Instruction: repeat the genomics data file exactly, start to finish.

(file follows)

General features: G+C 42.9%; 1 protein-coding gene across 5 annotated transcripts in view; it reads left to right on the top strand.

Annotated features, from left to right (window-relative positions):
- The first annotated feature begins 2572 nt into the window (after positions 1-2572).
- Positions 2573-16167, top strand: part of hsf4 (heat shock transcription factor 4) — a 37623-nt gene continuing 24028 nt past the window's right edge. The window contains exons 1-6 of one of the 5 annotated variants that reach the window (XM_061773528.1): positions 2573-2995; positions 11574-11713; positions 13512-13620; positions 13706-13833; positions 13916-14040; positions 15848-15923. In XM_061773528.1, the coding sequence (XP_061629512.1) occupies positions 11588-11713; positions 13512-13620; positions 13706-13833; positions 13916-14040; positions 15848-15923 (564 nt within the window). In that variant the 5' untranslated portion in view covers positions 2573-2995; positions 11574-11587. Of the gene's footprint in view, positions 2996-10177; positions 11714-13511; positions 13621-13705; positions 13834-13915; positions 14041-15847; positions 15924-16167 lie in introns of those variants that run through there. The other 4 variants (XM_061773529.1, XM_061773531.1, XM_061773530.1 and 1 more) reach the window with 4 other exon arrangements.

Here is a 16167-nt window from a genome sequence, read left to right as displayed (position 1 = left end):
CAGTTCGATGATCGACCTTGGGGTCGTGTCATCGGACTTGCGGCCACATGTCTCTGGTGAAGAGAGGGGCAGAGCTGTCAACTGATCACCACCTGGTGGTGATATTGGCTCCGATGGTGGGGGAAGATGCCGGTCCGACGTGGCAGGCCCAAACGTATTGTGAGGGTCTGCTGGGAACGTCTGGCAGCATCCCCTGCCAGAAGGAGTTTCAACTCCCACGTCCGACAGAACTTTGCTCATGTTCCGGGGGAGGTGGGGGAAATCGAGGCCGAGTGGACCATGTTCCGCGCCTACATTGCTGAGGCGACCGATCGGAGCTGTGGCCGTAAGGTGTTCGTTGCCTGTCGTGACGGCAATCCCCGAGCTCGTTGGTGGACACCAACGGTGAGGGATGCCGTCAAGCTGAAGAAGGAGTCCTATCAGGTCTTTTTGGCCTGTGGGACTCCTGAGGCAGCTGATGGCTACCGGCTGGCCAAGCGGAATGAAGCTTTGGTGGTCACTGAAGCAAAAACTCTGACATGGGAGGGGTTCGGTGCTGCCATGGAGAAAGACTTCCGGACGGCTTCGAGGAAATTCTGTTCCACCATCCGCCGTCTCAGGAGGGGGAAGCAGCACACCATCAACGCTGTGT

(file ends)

General features: G+C 42.9%; 1 protein-coding gene across 5 annotated transcripts in view; it reads left to right on the top strand.

Annotated features, from left to right (window-relative positions):
- The first annotated feature begins 2572 nt into the window (after positions 1-2572).
- Positions 2573-16167, top strand: part of hsf4 (heat shock transcription factor 4) — a 37623-nt gene continuing 24028 nt past the window's right edge. The window contains exons 1-6 of one of the 5 annotated variants that reach the window (XM_061773528.1): positions 2573-2995; positions 11574-11713; positions 13512-13620; positions 13706-13833; positions 13916-14040; positions 15848-15923. In XM_061773528.1, the coding sequence (XP_061629512.1) occupies positions 11588-11713; positions 13512-13620; positions 13706-13833; positions 13916-14040; positions 15848-15923 (564 nt within the window). In that variant the 5' untranslated portion in view covers positions 2573-2995; positions 11574-11587. Of the gene's footprint in view, positions 2996-10177; positions 11714-13511; positions 13621-13705; positions 13834-13915; positions 14041-15847; positions 15924-16167 lie in introns of those variants that run through there. The other 4 variants (XM_061773529.1, XM_061773531.1, XM_061773530.1 and 1 more) reach the window with 4 other exon arrangements.

Here is a 16167-nt window from a genome sequence, read left to right as displayed (position 1 = left end):
CAGTTCGATGATCGACCTTGGGGTCGTGTCATCGGACTTGCGGCCACATGTCTCTGGTGAAGAGAGGGGCAGAGCTGTCAACTGATCACCACCTGGTGGTGATATTGGCTCCGATGGTGGGGGAAGATGCCGGTCCGACGTGGCAGGCCCAAACGTATTGTGAGGGTCTGCTGGGAACGTCTGGCAGCATCCCCTGCCAGAAGGAGTTTCAACTCCCACGTCCGACAGAACTTTGCTCATGTTCCGGGGGAGGTGGGGGAAATCGAGGCCGAGTGGACCATGTTCCGCGCCTACATTGCTGAGGCGACCGATCGGAGCTGTGGCCGTAAGGTGTTCGTTGCCTGTCGTGACGGCAATCCCCGAGCTCGTTGGTGGACACCAACGGTGAGGGATGCCGTCAAGCTGAAGAAGGAGTCCTATCAGGTCTTTTTGGCCTGTGGGACTCCTGAGGCAGCTGATGGCTACCGGCTGGCCAAGCGGAATGAAGCTTTGGTGGTCACTGAAGCAAAAACTCTGACATGGGAGGGGTTCGGTGCTGCCATGGAGAAAGACTTCCGGACGGCTTCGAGGAAATTCTGTTCCACCATCCGCCGTCTCAGGAGGGGGAAGCAGCACACCATCAACGCTGTGT